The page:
How Sensitive are Inferred Stresses and Stressing Rates to Rheology? Clues from Southern California Deformation Models

Elizabeth H. Hearn

Submitted September 20, 2016, SCEC Contribution #6447, 2016 SCEC Annual Meeting Talk on 9/12 14:00 (PDF)

Variations in fault zone strength and lower lithosphere viscoelastic rheology have been shown to influence deformation patterns in fault systems over a range of time scales (e.g. Bird and Kong, 1994; Fay and Humphreys, 2005). Because of our mandate to characterize stresses in the southern California lithosphere, SCEC has proposed a resource (the Community Rheology Model) that will facilitate representing Southern California’s rheology in deformation models. I will present some recent modeling results demonstrating how assumed fault zone and rock rheologies influence estimates of stresses, stressing rates and fault slip rates.

My kinematic and dynamic finite-element models incorporate the UCERF3 block model-bounding fault geometry (Field et al., 2014), with refinements suggested by geologists involved in the UCERF3 effort. The kinematic models are fit to either the SCEC CMM4 velocity field or a strain energy minimization criterion by varying fault slip rates, within the UCERF3 ranges. The (preliminary) dynamic models are tuned to fit geological fault slip rates and SHmax orientations by varying fault zone and rock rheologies. Deformation is driven from the sides in both sets of models.

The kinematic models suggest that 22-35% of the strain accumulation across Southern California is not associated with interseismic locking of the modeled faults, consistent with other studies (e.g. Bird, 2009, Johnson, 2013; Zheng and Shen, 2016). This is true whether or not the GPS velocity field is corrected for possible seismic cycle perturbations due to large SAF earthquakes. Plasticity exerts a profound influence on slip rates, deformation patterns and stresses obtained from dynamic deformation models. Variation in fault zone strength (quantified as shear traction) also affects stress magnitudes and orientations, but not surface velocities or slip rates in models with just the San Andreas Fault zone represented. Simulations are underway to assess how variations in fault zone strength and lithosphere rheology affect deformation in dynamic models incorporating the full fault network.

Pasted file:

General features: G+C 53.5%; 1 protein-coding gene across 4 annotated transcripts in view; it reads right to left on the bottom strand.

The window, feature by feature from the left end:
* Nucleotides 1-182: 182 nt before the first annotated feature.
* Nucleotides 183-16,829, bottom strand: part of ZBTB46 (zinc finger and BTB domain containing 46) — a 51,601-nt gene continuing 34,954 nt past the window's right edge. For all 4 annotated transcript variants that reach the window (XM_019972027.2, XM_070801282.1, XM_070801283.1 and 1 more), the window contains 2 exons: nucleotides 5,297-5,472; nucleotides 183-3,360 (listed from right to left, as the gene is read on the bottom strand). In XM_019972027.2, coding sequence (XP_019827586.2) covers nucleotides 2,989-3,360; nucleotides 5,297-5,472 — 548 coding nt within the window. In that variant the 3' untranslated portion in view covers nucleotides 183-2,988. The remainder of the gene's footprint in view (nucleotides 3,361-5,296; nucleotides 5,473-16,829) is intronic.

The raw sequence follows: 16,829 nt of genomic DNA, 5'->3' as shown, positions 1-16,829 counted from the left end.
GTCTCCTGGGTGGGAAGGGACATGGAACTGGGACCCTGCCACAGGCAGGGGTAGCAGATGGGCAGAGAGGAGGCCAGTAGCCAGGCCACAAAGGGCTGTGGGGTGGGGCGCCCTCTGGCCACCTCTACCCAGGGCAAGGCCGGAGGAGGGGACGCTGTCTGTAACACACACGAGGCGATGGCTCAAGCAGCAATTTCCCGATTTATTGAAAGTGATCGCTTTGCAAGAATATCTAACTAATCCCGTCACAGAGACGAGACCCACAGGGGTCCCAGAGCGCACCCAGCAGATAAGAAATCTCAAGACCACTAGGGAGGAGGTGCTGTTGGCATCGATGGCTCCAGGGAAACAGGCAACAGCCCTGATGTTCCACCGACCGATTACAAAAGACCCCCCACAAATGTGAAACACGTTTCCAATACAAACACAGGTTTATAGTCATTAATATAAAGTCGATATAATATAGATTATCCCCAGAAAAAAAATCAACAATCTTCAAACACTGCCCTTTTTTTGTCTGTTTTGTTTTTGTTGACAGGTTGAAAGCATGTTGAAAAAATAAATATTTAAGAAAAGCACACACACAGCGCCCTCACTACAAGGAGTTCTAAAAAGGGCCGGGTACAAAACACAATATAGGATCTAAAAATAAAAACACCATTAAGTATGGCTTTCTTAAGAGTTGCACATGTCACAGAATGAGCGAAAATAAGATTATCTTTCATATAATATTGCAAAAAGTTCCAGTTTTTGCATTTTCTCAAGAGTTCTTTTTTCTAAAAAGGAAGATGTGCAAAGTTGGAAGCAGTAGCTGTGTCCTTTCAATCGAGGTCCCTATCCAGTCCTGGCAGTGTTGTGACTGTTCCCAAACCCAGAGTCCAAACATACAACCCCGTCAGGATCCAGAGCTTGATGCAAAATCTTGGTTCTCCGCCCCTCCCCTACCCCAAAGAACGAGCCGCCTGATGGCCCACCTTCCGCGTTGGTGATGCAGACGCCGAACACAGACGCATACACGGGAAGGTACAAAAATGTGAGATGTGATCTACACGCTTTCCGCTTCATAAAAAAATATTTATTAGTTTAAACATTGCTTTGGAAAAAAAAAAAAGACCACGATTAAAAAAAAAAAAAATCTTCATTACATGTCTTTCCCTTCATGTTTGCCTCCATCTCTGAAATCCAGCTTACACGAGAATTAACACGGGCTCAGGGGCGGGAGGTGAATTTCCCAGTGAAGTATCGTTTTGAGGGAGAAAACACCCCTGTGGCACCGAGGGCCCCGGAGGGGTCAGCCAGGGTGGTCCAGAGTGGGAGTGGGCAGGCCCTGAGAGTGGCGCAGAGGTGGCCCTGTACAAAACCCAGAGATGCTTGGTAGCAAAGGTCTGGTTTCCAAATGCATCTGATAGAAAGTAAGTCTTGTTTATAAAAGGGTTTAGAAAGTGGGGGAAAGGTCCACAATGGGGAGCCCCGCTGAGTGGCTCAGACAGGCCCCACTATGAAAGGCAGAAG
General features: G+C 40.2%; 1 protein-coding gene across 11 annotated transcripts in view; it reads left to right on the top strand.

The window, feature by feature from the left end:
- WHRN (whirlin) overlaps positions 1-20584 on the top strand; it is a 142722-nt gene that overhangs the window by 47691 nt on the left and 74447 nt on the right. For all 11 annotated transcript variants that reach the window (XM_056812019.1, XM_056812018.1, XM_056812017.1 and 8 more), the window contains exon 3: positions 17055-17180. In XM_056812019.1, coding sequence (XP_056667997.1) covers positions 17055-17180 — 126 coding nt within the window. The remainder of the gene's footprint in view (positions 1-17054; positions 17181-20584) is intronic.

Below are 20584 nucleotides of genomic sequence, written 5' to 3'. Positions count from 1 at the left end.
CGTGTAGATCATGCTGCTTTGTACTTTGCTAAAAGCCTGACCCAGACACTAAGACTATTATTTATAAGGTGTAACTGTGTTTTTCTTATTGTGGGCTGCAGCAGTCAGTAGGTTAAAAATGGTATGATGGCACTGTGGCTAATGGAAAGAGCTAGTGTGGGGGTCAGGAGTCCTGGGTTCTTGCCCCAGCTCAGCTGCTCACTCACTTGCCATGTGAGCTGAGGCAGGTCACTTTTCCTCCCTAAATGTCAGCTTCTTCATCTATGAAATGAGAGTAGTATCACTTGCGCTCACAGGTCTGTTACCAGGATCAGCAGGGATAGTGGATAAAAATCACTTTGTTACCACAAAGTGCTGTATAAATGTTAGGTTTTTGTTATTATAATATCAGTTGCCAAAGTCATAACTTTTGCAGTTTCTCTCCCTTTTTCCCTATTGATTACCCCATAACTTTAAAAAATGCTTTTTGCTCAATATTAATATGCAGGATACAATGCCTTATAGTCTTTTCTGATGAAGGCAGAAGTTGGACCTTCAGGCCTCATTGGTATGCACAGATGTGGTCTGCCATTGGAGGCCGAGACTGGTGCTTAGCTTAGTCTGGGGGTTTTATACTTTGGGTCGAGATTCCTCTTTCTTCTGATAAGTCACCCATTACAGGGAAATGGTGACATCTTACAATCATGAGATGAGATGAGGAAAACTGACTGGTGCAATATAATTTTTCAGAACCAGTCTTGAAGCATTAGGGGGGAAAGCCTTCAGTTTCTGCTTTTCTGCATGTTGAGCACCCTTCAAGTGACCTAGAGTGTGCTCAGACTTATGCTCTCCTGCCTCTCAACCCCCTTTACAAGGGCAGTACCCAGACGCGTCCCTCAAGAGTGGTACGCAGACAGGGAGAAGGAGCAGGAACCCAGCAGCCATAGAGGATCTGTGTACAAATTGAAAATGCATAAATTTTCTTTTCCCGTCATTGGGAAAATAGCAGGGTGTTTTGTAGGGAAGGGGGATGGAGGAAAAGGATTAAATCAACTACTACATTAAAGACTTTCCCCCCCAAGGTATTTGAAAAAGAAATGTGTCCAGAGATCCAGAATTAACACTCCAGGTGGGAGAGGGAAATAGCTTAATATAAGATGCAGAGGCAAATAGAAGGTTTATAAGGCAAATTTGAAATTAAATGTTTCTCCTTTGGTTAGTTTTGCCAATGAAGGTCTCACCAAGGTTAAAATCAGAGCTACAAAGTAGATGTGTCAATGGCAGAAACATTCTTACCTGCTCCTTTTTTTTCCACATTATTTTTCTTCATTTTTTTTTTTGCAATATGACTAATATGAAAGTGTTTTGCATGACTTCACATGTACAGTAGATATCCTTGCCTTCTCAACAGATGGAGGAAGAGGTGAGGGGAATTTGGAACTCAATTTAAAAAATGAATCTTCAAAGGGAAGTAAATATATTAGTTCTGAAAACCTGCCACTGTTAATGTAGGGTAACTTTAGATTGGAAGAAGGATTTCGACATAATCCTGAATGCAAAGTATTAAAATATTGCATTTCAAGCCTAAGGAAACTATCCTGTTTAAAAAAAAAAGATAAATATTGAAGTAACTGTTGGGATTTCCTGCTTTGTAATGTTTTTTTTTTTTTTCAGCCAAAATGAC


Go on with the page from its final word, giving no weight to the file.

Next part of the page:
Key Words
lithosphere deformation, rheology, stress, fault slip rates, CSM, CRM

Citation
Hearn, E. H. (2016, 09). How Sensitive are Inferred Stresses and Stressing Rates to Rheology? Clues from Southern California Deformation Models. Oral Presentation at 2016 SCEC Annual Meeting.


Related Projects & Working Groups
Stress and Deformation Over Time (SDOT)